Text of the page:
The federal government wants to clarify how it assesses impairment among its employees, according to two new filings set to be published on Thursday in the Federal Register.
Specifically, the Department of Health and Human Services wants to update its “Mandatory Guidelines for Federal Workplace Drug Testing Programs” for oral fluid and for urine, last published in the Federal Register on October 25, 2019 and January 23, 2017, respectively. Public comment will be open for 60 days.
Even though 18 states and D.C. have legalized cannabis for adult use, and the majority of states allow it for medical use, none of this applies to federal employees because cannabis remains federally prohibited. Therefore, federal employees are held to these impairment guidelines.
When it comes to the guidelines on oral fluid testing, the revision is focused on the Department’s current policy “that ingestion of food products containing marijuana is not an acceptable medical explanation for a positive drug test result,” the new document reads. The Department wants to change the wording to make it clear that this “applies to any positive oral fluid drug test results, not just marijuana, with the exception of positive codeine and morphine results less than 150 ng/mL.” Now, the phrase “products containing marijuana” is used only “as an example.”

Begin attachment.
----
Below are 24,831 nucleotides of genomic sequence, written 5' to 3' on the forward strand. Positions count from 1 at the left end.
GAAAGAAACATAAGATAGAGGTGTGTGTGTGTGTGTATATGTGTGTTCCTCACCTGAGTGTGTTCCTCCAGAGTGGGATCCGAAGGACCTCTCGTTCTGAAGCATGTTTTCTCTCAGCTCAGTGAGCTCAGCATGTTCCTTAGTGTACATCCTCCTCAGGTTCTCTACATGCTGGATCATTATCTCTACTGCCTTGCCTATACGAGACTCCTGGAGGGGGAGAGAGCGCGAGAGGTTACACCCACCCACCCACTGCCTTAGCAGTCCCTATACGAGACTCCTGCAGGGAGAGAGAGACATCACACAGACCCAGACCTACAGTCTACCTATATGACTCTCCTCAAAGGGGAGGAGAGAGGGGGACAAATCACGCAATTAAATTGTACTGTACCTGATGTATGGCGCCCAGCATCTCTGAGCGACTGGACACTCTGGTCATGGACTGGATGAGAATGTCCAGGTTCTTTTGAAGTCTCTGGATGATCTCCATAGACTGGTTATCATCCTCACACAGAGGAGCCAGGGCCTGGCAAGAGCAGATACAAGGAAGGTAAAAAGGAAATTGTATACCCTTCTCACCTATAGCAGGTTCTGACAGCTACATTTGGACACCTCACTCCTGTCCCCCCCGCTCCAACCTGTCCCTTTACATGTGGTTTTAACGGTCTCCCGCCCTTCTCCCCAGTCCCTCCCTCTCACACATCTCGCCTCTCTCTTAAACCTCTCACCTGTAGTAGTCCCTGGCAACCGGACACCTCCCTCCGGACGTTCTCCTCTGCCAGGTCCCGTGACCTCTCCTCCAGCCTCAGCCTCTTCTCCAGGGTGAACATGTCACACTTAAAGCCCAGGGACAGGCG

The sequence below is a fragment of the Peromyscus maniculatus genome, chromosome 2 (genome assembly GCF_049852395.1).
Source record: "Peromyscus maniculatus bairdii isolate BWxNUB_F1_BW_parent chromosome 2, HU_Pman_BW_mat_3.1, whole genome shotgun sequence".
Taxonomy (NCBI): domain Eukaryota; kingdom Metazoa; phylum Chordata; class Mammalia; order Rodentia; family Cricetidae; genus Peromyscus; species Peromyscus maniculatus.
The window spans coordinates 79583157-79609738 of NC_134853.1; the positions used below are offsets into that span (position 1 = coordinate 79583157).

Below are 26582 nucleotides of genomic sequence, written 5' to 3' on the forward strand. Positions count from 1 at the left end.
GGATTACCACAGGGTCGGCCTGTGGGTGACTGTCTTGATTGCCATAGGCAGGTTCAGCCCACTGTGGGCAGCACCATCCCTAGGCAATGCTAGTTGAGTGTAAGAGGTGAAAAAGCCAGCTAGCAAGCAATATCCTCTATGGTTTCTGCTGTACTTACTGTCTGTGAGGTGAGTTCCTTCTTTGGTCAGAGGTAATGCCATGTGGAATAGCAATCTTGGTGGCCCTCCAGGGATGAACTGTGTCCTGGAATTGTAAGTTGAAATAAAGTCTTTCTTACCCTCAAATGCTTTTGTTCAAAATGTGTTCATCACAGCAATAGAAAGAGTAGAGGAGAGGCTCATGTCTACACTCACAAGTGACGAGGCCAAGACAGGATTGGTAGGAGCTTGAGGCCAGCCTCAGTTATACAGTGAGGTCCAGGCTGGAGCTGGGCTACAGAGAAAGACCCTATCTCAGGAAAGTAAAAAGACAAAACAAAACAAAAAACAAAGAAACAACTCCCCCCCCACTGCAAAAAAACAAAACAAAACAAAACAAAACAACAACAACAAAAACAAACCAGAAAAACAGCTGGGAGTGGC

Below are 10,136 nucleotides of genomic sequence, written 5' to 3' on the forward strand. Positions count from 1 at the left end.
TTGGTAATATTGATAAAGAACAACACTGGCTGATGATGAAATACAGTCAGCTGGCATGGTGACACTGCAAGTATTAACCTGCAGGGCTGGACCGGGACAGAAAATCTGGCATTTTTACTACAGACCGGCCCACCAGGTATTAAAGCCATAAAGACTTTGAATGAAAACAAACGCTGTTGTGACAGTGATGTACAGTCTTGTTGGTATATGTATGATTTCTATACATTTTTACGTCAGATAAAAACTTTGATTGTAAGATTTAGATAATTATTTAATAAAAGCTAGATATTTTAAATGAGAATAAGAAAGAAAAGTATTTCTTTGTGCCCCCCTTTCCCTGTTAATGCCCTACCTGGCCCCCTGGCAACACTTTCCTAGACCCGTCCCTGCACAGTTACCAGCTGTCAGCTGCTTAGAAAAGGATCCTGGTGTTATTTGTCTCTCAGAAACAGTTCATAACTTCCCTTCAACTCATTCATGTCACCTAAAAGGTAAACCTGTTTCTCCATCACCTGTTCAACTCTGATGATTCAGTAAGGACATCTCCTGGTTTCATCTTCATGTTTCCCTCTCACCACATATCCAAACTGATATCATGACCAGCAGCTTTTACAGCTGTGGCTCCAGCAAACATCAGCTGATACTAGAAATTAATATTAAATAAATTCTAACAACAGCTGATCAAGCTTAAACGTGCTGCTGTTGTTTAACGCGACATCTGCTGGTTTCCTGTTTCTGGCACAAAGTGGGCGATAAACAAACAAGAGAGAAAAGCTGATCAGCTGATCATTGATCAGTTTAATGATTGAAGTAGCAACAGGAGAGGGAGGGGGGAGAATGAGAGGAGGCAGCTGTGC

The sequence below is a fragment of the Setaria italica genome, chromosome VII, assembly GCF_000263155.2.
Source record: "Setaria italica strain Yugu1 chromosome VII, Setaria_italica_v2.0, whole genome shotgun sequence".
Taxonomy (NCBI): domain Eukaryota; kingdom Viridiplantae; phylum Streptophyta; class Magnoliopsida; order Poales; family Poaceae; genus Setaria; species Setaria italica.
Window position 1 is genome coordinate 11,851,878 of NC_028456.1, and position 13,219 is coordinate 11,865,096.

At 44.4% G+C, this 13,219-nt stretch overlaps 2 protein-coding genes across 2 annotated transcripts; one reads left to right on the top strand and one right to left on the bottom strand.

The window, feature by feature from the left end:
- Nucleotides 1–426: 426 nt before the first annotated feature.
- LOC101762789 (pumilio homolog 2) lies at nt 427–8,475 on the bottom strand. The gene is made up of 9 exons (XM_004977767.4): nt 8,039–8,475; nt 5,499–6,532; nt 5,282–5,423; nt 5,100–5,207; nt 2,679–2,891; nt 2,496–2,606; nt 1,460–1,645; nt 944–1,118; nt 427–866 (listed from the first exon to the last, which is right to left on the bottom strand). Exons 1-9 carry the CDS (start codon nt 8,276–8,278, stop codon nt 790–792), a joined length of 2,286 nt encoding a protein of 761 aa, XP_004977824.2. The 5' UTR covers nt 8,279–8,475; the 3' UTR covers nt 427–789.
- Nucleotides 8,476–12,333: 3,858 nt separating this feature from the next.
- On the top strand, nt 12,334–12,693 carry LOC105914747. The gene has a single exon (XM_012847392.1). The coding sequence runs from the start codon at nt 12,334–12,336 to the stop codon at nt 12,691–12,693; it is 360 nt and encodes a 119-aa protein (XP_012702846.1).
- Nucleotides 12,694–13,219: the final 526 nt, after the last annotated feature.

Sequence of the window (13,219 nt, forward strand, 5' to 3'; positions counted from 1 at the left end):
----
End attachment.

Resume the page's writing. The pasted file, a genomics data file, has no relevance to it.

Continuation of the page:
The changes for urine testing are largely similar, but the language in focus is both “passive exposure to marijuana smoke and ingestion of food products” (italics added). The rewording would make it clear that “passive exposure to any drug is not an acceptable medical explanation for a positive drug test,” and “exposure to secondhand marijuana smoke” would remain as an example. And, it would clarify that “ingestion of food products containing a drug is not an acceptable medical explanation for a positive drug test,” and “products containing marijuana” would remain as an example, alongside “poppy seeds containing codeine and/or morphine.”
Further, for both oral fluid and urine testing, the Department wants to add language “stating that a physician’s authorization or medical recommendation for a Schedule I substance is not an acceptable medical explanation for a positive drug test.”